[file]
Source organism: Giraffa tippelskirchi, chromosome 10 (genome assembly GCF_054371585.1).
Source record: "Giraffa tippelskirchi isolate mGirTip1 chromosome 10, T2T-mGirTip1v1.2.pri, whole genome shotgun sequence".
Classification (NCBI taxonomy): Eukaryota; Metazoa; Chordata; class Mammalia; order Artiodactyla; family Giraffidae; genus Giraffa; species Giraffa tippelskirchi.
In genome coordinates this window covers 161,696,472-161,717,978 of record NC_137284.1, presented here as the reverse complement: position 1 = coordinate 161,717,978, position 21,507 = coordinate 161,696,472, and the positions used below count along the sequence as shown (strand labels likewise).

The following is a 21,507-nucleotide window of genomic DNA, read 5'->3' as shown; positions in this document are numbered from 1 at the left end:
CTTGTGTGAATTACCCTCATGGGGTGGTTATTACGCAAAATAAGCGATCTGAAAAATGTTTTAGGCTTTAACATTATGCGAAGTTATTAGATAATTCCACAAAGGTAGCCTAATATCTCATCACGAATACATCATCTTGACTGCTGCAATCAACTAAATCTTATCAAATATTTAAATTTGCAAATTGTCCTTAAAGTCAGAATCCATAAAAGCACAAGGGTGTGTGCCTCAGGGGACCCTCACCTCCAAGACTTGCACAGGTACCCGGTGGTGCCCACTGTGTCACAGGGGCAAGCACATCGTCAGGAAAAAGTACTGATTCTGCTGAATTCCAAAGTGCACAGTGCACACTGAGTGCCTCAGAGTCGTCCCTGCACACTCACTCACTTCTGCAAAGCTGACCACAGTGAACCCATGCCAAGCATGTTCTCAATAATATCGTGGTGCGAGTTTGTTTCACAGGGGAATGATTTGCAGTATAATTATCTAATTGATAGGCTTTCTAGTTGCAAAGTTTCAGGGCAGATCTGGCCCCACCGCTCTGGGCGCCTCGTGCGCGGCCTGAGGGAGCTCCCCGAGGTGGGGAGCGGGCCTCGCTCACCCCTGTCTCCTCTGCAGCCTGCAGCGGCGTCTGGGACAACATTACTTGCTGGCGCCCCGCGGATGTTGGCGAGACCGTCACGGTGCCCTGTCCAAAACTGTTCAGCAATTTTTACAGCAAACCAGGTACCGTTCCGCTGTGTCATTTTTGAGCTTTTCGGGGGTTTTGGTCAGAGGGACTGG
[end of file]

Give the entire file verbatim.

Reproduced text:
Source organism: Giraffa tippelskirchi, chromosome 10 (genome assembly GCF_054371585.1).
Source record: "Giraffa tippelskirchi isolate mGirTip1 chromosome 10, T2T-mGirTip1v1.2.pri, whole genome shotgun sequence".
Classification (NCBI taxonomy): Eukaryota; Metazoa; Chordata; class Mammalia; order Artiodactyla; family Giraffidae; genus Giraffa; species Giraffa tippelskirchi.
In genome coordinates this window covers 161,696,472-161,717,978 of record NC_137284.1, presented here as the reverse complement: position 1 = coordinate 161,717,978, position 21,507 = coordinate 161,696,472, and the positions used below count along the sequence as shown (strand labels likewise).

The following is a 21,507-nucleotide window of genomic DNA, read 5'->3' as shown; positions in this document are numbered from 1 at the left end:
CTTGTGTGAATTACCCTCATGGGGTGGTTATTACGCAAAATAAGCGATCTGAAAAATGTTTTAGGCTTTAACATTATGCGAAGTTATTAGATAATTCCACAAAGGTAGCCTAATATCTCATCACGAATACATCATCTTGACTGCTGCAATCAACTAAATCTTATCAAATATTTAAATTTGCAAATTGTCCTTAAAGTCAGAATCCATAAAAGCACAAGGGTGTGTGCCTCAGGGGACCCTCACCTCCAAGACTTGCACAGGTACCCGGTGGTGCCCACTGTGTCACAGGGGCAAGCACATCGTCAGGAAAAAGTACTGATTCTGCTGAATTCCAAAGTGCACAGTGCACACTGAGTGCCTCAGAGTCGTCCCTGCACACTCACTCACTTCTGCAAAGCTGACCACAGTGAACCCATGCCAAGCATGTTCTCAATAATATCGTGGTGCGAGTTTGTTTCACAGGGGAATGATTTGCAGTATAATTATCTAATTGATAGGCTTTCTAGTTGCAAAGTTTCAGGGCAGATCTGGCCCCACCGCTCTGGGCGCCTCGTGCGCGGCCTGAGGGAGCTCCCCGAGGTGGGGAGCGGGCCTCGCTCACCCCTGTCTCCTCTGCAGCCTGCAGCGGCGTCTGGGACAACATTACTTGCTGGCGCCCCGCGGATGTTGGCGAGACCGTCACGGTGCCCTGTCCAAAACTGTTCAGCAATTTTTACAGCAAACCAGGTACCGTTCCGCTGTGTCATTTTTGAGCTTTTCGGGGGTTTTGGTCAGAGGGACTGG